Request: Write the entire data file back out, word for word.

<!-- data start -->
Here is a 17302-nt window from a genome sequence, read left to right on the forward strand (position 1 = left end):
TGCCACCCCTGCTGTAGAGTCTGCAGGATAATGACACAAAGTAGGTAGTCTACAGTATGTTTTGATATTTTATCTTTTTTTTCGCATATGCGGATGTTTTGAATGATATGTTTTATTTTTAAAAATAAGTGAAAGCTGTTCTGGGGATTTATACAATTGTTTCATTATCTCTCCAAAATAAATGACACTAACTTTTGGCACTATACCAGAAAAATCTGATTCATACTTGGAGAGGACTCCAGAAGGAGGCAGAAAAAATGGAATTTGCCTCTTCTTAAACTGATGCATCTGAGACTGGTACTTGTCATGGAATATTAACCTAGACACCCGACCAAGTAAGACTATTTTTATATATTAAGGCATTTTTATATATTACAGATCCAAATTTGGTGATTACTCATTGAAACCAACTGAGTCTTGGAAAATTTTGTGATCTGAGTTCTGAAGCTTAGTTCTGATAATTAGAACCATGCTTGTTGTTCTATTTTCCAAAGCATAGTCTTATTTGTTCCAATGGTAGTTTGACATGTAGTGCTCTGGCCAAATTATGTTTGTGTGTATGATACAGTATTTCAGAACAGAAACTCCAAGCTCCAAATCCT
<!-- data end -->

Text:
Here is a 17302-nt window from a genome sequence, read left to right on the forward strand (position 1 = left end):
TGCCACCCCTGCTGTAGAGTCTGCAGGATAATGACACAAAGTAGGTAGTCTACAGTATGTTTTGATATTTTATCTTTTTTTTCGCATATGCGGATGTTTTGAATGATATGTTTTATTTTTAAAAATAAGTGAAAGCTGTTCTGGGGATTTATACAATTGTTTCATTATCTCTCCAAAATAAATGACACTAACTTTTGGCACTATACCAGAAAAATCTGATTCATACTTGGAGAGGACTCCAGAAGGAGGCAGAAAAAATGGAATTTGCCTCTTCTTAAACTGATGCATCTGAGACTGGTACTTGTCATGGAATATTAACCTAGACACCCGACCAAGTAAGACTATTTTTATATATTAAGGCATTTTTATATATTACAGATCCAAATTTGGTGATTACTCATTGAAACCAACTGAGTCTTGGAAAATTTTGTGATCTGAGTTCTGAAGCTTAGTTCTGATAATTAGAACCATGCTTGTTGTTCTATTTTCCAAAGCATAGTCTTATTTGTTCCAATGGTAGTTTGACATGTAGTGCTCTGGCCAAATTATGTTTGTGTGTATGATACAGTATTTCAGAACAGAAACTCCAAGCTCCAAATCCT